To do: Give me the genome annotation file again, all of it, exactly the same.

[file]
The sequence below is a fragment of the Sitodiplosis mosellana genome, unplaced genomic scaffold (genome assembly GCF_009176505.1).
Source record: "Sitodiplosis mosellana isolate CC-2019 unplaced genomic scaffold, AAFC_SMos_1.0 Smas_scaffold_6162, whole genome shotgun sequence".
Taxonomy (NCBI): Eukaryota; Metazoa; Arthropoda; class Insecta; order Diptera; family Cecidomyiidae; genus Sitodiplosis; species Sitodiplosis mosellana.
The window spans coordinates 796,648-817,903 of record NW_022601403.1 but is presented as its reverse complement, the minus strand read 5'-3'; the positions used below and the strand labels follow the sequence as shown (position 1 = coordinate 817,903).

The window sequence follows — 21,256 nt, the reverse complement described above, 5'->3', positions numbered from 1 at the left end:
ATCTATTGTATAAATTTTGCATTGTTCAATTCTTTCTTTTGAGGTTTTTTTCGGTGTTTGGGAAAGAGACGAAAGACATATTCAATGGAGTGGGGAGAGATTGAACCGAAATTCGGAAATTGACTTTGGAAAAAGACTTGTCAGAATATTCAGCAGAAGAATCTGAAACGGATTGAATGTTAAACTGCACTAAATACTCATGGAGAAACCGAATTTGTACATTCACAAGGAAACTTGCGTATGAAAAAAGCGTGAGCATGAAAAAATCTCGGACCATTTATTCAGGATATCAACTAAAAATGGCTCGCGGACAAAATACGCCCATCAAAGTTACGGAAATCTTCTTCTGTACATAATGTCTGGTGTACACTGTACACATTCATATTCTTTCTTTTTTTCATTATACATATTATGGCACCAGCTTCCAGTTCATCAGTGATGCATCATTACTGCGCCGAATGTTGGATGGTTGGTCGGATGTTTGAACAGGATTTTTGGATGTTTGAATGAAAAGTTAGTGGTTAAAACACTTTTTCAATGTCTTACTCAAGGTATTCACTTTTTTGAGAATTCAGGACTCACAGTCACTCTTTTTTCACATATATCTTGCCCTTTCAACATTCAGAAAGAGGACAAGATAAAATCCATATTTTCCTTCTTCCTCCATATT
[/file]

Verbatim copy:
The sequence below is a fragment of the Sitodiplosis mosellana genome, unplaced genomic scaffold (genome assembly GCF_009176505.1).
Source record: "Sitodiplosis mosellana isolate CC-2019 unplaced genomic scaffold, AAFC_SMos_1.0 Smas_scaffold_6162, whole genome shotgun sequence".
Taxonomy (NCBI): Eukaryota; Metazoa; Arthropoda; class Insecta; order Diptera; family Cecidomyiidae; genus Sitodiplosis; species Sitodiplosis mosellana.
The window spans coordinates 796,648-817,903 of record NW_022601403.1 but is presented as its reverse complement, the minus strand read 5'-3'; the positions used below and the strand labels follow the sequence as shown (position 1 = coordinate 817,903).

The window sequence follows — 21,256 nt, the reverse complement described above, 5'->3', positions numbered from 1 at the left end:
ATCTATTGTATAAATTTTGCATTGTTCAATTCTTTCTTTTGAGGTTTTTTTCGGTGTTTGGGAAAGAGACGAAAGACATATTCAATGGAGTGGGGAGAGATTGAACCGAAATTCGGAAATTGACTTTGGAAAAAGACTTGTCAGAATATTCAGCAGAAGAATCTGAAACGGATTGAATGTTAAACTGCACTAAATACTCATGGAGAAACCGAATTTGTACATTCACAAGGAAACTTGCGTATGAAAAAAGCGTGAGCATGAAAAAATCTCGGACCATTTATTCAGGATATCAACTAAAAATGGCTCGCGGACAAAATACGCCCATCAAAGTTACGGAAATCTTCTTCTGTACATAATGTCTGGTGTACACTGTACACATTCATATTCTTTCTTTTTTTCATTATACATATTATGGCACCAGCTTCCAGTTCATCAGTGATGCATCATTACTGCGCCGAATGTTGGATGGTTGGTCGGATGTTTGAACAGGATTTTTGGATGTTTGAATGAAAAGTTAGTGGTTAAAACACTTTTTCAATGTCTTACTCAAGGTATTCACTTTTTTGAGAATTCAGGACTCACAGTCACTCTTTTTTCACATATATCTTGCCCTTTCAACATTCAGAAAGAGGACAAGATAAAATCCATATTTTCCTTCTTCCTCCATATT